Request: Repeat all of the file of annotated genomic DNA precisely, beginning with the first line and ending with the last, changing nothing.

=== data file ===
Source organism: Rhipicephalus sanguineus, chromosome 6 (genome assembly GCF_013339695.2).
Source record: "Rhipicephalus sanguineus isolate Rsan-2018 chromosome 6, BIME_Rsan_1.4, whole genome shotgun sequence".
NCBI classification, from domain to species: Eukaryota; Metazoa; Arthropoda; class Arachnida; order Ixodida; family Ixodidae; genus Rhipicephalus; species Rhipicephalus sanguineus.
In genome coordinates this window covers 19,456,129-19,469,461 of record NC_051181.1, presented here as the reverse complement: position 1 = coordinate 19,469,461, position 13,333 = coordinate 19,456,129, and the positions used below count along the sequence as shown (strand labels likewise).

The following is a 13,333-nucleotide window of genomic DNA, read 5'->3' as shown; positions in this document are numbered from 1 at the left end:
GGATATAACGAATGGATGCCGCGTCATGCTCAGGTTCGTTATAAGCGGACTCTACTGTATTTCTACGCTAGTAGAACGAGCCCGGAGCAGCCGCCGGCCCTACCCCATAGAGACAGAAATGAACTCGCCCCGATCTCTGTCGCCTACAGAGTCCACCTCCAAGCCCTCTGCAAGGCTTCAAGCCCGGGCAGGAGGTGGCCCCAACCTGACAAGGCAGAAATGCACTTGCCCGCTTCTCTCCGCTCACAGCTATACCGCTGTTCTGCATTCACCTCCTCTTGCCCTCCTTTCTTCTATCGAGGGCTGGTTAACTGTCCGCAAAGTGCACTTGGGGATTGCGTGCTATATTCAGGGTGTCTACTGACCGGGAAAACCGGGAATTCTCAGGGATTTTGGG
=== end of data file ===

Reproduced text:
Source organism: Rhipicephalus sanguineus, chromosome 6 (genome assembly GCF_013339695.2).
Source record: "Rhipicephalus sanguineus isolate Rsan-2018 chromosome 6, BIME_Rsan_1.4, whole genome shotgun sequence".
NCBI classification, from domain to species: Eukaryota; Metazoa; Arthropoda; class Arachnida; order Ixodida; family Ixodidae; genus Rhipicephalus; species Rhipicephalus sanguineus.
In genome coordinates this window covers 19,456,129-19,469,461 of record NC_051181.1, presented here as the reverse complement: position 1 = coordinate 19,469,461, position 13,333 = coordinate 19,456,129, and the positions used below count along the sequence as shown (strand labels likewise).

The following is a 13,333-nucleotide window of genomic DNA, read 5'->3' as shown; positions in this document are numbered from 1 at the left end:
GGATATAACGAATGGATGCCGCGTCATGCTCAGGTTCGTTATAAGCGGACTCTACTGTATTTCTACGCTAGTAGAACGAGCCCGGAGCAGCCGCCGGCCCTACCCCATAGAGACAGAAATGAACTCGCCCCGATCTCTGTCGCCTACAGAGTCCACCTCCAAGCCCTCTGCAAGGCTTCAAGCCCGGGCAGGAGGTGGCCCCAACCTGACAAGGCAGAAATGCACTTGCCCGCTTCTCTCCGCTCACAGCTATACCGCTGTTCTGCATTCACCTCCTCTTGCCCTCCTTTCTTCTATCGAGGGCTGGTTAACTGTCCGCAAAGTGCACTTGGGGATTGCGTGCTATATTCAGGGTGTCTACTGACCGGGAAAACCGGGAATTCTCAGGGATTTTGGG